Loving the new linux.com site. I've been very curious about it since I heard the news that it was changing hands. Content is currently thin for obvious reasons, but I really hope that it picks up and becomes a daily work distraction for me ;)
So here i am on linux.com. The new site seems to be great and it seems to me like it could get interesting here so i joined the community. I normally don't like social networking sites lets see if this is an exception.
However i think i will finally have to get rid of the sheep and make a photo of myself. I think it looks stupid to have this one everywhere. I think i will make one tomorrow, it's too late for a photo session now.
I'm new to the site, so I'll introduce myself.
My name is Barry. I've been a Gnu/Linux user for about 6 years. I started because I was an engineering student fed up with waiting on the Sun servers to do my C programming homework. I'm usually friendly, but kinda emotionless and blunt at times.
I started with Debian Woody, shortly before Sarge released (2004). I wanted to get into GNU/Linux years before that, but never got around to it. I considered RedHat and Suse because they were packaged distros I could buy at the store with CDs and a manual and everything. But I also heard some people talk abotu Debian and how it was really stable and easy to maintain. When I finally took the plunge, one of the TAs for my programming class said he would help me if I chose Debian. That pretty much sold me and I installed Debian on my laptop. Since then, I tried a couple other distros, but none ever felt right like Debian did.
Apart from computer stuff, I'm partial to craft beer and very expensive gin. If there's one thing that will bring geeks together that isn't computers, it's beer. I primarily enjoy oatmeal stouts, scotch ales, and IPAs, but I also go for wheat beer during the summer. Someday I'll try to brew my own.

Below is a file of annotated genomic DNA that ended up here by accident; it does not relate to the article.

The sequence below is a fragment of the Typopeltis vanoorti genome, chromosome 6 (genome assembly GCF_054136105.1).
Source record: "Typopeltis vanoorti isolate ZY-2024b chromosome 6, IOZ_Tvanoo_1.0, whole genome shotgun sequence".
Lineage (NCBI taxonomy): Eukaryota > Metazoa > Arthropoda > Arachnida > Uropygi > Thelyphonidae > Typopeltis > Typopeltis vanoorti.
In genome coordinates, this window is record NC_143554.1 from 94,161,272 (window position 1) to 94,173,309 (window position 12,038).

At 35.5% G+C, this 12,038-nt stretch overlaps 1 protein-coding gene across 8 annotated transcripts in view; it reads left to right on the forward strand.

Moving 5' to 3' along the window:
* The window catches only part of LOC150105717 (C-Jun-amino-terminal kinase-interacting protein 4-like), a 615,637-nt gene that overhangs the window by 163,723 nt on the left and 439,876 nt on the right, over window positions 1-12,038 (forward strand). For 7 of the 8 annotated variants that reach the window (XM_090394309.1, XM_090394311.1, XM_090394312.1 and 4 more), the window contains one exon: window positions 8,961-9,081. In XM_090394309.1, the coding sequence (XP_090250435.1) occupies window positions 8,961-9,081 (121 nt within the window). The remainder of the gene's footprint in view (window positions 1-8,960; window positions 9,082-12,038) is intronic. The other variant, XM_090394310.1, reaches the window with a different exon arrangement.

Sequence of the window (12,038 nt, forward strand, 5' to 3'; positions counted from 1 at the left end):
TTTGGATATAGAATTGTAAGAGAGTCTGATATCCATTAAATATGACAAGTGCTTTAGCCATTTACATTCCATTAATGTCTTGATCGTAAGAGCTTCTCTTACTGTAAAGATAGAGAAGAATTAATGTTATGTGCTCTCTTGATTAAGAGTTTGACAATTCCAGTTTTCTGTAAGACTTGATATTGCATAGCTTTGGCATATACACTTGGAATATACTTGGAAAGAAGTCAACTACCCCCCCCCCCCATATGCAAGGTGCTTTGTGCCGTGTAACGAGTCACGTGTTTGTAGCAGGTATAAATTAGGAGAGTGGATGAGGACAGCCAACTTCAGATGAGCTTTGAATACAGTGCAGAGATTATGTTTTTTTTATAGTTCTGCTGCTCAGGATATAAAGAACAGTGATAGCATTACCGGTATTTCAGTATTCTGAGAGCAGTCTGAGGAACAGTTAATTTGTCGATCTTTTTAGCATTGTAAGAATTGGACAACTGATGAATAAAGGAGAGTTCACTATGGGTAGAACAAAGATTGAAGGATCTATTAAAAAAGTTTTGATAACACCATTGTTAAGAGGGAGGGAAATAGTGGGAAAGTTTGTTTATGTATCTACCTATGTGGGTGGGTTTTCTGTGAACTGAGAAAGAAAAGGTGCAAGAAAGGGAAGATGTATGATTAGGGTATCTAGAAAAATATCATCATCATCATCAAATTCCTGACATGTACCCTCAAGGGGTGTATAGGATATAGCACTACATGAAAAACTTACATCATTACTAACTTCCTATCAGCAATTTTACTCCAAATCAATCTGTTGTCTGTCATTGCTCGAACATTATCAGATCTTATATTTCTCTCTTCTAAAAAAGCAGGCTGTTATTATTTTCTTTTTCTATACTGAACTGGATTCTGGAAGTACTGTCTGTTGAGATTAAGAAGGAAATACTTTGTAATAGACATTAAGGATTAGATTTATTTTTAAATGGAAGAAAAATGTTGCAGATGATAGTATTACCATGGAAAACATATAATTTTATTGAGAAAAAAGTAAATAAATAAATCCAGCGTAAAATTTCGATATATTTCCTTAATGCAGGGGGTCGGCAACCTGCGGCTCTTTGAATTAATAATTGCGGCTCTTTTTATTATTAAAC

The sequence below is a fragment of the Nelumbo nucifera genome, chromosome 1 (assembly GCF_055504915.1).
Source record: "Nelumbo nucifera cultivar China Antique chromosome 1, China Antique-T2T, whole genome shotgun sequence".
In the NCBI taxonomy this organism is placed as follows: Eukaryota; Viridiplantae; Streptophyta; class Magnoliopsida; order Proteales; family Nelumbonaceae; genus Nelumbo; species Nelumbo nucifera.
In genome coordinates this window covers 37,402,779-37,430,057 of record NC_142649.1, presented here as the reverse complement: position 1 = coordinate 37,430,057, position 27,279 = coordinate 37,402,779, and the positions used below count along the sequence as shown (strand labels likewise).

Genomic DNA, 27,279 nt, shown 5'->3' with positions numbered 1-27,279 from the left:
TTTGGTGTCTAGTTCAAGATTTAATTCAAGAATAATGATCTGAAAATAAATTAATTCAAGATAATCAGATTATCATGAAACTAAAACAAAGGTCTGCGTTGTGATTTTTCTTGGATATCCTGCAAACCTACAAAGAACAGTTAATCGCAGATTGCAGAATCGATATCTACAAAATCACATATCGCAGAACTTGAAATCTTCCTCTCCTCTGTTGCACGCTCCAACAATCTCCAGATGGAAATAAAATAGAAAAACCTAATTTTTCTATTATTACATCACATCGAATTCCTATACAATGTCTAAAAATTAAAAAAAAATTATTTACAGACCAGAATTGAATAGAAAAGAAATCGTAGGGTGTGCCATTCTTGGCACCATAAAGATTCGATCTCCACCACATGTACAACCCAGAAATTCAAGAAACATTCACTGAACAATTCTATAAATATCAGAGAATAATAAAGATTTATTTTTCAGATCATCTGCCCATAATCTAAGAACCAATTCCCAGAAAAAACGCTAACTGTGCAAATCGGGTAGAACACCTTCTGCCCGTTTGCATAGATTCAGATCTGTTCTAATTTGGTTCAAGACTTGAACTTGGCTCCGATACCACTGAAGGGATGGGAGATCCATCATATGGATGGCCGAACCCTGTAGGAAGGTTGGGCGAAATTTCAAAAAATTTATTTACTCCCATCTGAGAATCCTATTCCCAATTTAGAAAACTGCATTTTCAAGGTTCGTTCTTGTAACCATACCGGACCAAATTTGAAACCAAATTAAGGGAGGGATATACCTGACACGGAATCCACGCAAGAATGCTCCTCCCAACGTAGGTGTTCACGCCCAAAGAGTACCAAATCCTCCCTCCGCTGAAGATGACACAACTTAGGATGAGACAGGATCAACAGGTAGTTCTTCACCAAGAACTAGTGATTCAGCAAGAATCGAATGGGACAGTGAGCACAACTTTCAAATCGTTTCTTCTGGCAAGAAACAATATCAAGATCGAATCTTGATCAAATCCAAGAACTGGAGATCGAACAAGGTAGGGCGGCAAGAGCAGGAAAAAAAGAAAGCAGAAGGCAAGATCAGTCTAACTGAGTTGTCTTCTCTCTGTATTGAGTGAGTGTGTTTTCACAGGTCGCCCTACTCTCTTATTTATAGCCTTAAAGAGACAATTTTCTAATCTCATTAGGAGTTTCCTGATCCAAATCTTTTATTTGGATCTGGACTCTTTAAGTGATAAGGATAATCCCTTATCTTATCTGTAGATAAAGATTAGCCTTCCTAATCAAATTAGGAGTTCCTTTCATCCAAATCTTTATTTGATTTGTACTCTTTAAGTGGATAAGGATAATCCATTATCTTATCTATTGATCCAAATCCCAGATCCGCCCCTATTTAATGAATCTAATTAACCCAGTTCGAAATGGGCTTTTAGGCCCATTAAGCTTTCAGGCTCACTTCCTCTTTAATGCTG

One thing you should know about me: I got into GNU/Linux to learn about it. I refuse to use "easy" distros like Ubuntu because they hide the very things that I want. It's fine for others to use it, but I don't want to feel like I'm using Fisher-Price's My First Linux. When people complain about how hard it is to do things in GNU/Linux, I laugh and tell them to be glad they're not using Slackware. When I get another spare box, I'll try Slackware myself. There are some things I can't learn unless I run an even less "friendly" distro than Debian, and my thirst for knowledge will compell me to move forward.
That said, I also have a box running Debian kFreeBSD. It's not Linux, but rather GNU/kFreeBSD (GNU userspace on top of the FreeBSD kernel). This box gives me the most challenges, and is thus the most fun to use. Just getting sound to work was an adventure, and I felt like I was a better person for having overcome the challenge.
So there. You can tell the kind of person I am by reading all that.